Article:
Connect the Dots

Connect the Dots

On a recent tour of a $1-million-per-key brand boutique hotel in New York City, I asked my guide, “What is the experience I should expect?” She replied, “We are here to help you design your own experience.” To me, that’s like inviting a group of friends over for a dinner party and expecting them to cook for you.

The hotel appeared to have it all: an A-plus location, opulent and refined finishes by renowned designers, and a food and beverage operation run by a celebrity chef. Yet it lacked one essential element—an ability to establish a personal connection with the guest.

The big brands may be experts at designing, deciphering, calculating, constructing, procuring, and delivering the best product to the market. And it is undeniable that brands deliver expected consistency, which is appreciated and sought after by millions of travelers. However, there is a sector of hotel guests seeking unexpected experiences and they are willing to pay a premium for it.

It’s this premium that has enticed so many big brands into the boutique portion of the market. Intercontinental, Hyatt, Starwood, Marriott, and Carlson have all jumped into the boutique space with Indigo, Andaz, W, Edition, and Radisson Blu. These boutique brands have massive budgets, but in many ways they’re playing on a level field with independents when it comes to creating something distinct and special at each property.

As principal of Dixon Development in Milwaukee, Wis., I have developed real estate for more than 20 years, including apartments, weekend retreats, office buildings, and medical complexes. Much like a brand hotel, these spaces are programmatic, functional, and beautiful.

When an opportunity arose in 2006 to develop and own a hotel, I decided to take the plunge. Although I had absolutely no hospitality experience, I had a keen understanding of design, construction, and complicated finances as a seasoned developer. By 2008, I opened the Iron Horse Hotel in a 100-year-old former warehouse in downtown Milwaukee.

I cannot speak to the development or ownership successes of brand hotels, or advise anyone on the choice between developing an independent versus a brand boutique. I can, however, share what I see as a continued opportunity for independents to meet and beat the big brands in the ever growing, competitive, boutique hotel arena. Here are a few tips:

Make it credible. Everything has story, even a hotel. Get your story straight, and tell it though branding and visual cues. Every associate needs to know the story and be willing to tell it. Continuity is key. Like a novel, if guests fail to connect with the story, they will close the book and never return. Find inspiration from the context of the environment.

Make it approachable. The Iron Horse is the first luxury and only four-diamond boutique hotel in America that caters to the business traveler as well as the motorcycle enthusiast. The typical hotel guest and motorcycle enthusiast share the same demographics: 40-plus, married with kids, college educated, and affluent. We need to make sure the business traveler visiting on a Tuesday is as comfortable as when he or she revisits in full motorcycle leathers on a Friday night.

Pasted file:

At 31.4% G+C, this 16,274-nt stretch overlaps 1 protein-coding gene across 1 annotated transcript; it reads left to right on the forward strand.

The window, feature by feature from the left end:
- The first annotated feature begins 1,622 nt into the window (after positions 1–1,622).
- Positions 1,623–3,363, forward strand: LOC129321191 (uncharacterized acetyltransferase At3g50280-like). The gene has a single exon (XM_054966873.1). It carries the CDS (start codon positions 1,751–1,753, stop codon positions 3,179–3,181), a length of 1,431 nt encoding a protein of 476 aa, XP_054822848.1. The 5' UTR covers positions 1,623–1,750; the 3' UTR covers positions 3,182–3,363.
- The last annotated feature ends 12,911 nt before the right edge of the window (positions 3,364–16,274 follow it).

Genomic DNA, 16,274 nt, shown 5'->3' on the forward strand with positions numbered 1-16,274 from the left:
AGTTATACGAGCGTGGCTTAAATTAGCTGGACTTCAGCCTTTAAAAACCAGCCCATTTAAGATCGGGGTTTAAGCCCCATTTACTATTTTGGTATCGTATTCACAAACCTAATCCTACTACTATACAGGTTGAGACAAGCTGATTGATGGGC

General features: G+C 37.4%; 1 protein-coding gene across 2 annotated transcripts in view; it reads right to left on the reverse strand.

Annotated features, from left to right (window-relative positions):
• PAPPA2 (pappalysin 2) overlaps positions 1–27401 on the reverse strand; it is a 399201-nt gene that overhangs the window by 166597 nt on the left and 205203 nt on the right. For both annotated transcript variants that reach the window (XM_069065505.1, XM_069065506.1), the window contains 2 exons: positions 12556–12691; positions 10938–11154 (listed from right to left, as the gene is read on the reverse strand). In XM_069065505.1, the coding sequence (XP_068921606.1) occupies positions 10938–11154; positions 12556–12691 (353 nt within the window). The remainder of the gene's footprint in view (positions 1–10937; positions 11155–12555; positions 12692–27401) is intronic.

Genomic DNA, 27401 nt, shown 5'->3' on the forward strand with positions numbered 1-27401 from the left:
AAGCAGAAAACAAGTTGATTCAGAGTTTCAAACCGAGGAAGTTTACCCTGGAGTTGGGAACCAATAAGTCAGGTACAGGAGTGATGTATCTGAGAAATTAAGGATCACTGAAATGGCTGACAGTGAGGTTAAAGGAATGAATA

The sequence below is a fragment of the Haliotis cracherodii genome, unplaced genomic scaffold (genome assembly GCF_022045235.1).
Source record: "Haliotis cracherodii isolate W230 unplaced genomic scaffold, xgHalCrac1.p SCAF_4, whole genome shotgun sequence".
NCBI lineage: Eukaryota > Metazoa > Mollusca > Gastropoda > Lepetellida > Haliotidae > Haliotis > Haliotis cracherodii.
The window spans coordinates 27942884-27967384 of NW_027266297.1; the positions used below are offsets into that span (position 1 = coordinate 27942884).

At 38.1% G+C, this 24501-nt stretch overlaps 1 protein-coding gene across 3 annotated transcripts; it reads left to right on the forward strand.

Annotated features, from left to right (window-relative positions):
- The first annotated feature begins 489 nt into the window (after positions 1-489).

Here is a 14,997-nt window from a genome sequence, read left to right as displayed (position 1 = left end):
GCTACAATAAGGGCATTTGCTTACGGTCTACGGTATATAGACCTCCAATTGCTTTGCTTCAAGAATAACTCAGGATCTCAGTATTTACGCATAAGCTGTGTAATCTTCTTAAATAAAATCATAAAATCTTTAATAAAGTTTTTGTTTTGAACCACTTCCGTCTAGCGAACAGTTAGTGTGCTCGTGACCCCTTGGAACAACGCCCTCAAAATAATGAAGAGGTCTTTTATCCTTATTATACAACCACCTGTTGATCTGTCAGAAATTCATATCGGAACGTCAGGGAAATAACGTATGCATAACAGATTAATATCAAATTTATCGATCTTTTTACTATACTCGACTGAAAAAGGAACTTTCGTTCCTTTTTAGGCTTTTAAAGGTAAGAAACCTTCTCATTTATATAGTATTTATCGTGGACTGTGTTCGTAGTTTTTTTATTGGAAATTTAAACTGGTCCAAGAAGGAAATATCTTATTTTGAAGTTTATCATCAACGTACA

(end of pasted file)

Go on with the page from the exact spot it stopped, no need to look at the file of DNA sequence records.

Make it functional. Frank Lloyd Wright, one of the world’s greatest architects, believed in form and function joined in a spiritual union. Too many hotels concentrate on big name designers to create their space with little thought on the actual use and flow of their guest and customers.

Make it social. Every boutique should have a bar. Make sure you provide opportunities for interaction, not just a pretty place to sit.

Make it relevant. Word of mouth is the greatest advertisement. The Iron Horse has 47,000 social media contacts and the majority of them are locally based. Fifty percent of the hotel’s revenue comes from food and beverage. At 100 keys, that is impossible without the acceptance of the local community to support the food and beverage. How many times have we traveled and asked the hotel bartender, “Where do the locals hang out?” The Iron Horse’s entire food and drink menus are designed, priced, poured, plated, and marketed to the locals. Every Thursday at 4 p.m., we e-blast the weekend specials, events, and programs to our nearly all-local social media friends. We are the place to grab a drink with the locals. And for our hotel guests, we bring the locals to them.

Make it personal. A hotel is a home away from home and a respite from the daily routine of business and life. As such, it is capable of offering a distinctly personal experience. When it comes to getting personal, independent boutique hotels are uniquely positioned to transcend guest expectations throughout their entire stay.

Tim Dixon is owner of the boutique Iron Horse Hotel in Milwaukee and principal of Dixon Development.

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